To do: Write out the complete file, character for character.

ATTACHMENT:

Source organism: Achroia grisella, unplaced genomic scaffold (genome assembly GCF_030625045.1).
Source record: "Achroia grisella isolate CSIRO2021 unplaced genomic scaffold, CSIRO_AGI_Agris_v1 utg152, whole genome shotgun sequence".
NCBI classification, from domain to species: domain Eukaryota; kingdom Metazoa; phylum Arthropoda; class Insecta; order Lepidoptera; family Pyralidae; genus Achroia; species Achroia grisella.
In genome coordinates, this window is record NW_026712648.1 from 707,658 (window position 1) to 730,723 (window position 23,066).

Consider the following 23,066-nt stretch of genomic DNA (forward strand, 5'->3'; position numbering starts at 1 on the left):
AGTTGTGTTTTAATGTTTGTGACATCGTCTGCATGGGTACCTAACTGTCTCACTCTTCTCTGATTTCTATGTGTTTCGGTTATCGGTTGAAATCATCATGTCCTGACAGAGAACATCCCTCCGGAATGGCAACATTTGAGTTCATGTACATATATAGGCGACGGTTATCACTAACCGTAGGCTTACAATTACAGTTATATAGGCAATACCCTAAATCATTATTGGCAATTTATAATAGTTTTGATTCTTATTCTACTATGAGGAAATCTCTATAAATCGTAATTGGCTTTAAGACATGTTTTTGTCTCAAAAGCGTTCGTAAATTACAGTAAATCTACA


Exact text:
Source organism: Achroia grisella, unplaced genomic scaffold (genome assembly GCF_030625045.1).
Source record: "Achroia grisella isolate CSIRO2021 unplaced genomic scaffold, CSIRO_AGI_Agris_v1 utg152, whole genome shotgun sequence".
NCBI classification, from domain to species: domain Eukaryota; kingdom Metazoa; phylum Arthropoda; class Insecta; order Lepidoptera; family Pyralidae; genus Achroia; species Achroia grisella.
In genome coordinates, this window is record NW_026712648.1 from 707,658 (window position 1) to 730,723 (window position 23,066).

Consider the following 23,066-nt stretch of genomic DNA (forward strand, 5'->3'; position numbering starts at 1 on the left):
AGTTGTGTTTTAATGTTTGTGACATCGTCTGCATGGGTACCTAACTGTCTCACTCTTCTCTGATTTCTATGTGTTTCGGTTATCGGTTGAAATCATCATGTCCTGACAGAGAACATCCCTCCGGAATGGCAACATTTGAGTTCATGTACATATATAGGCGACGGTTATCACTAACCGTAGGCTTACAATTACAGTTATATAGGCAATACCCTAAATCATTATTGGCAATTTATAATAGTTTTGATTCTTATTCTACTATGAGGAAATCTCTATAAATCGTAATTGGCTTTAAGACATGTTTTTGTCTCAAAAGCGTTCGTAAATTACAGTAAATCTACA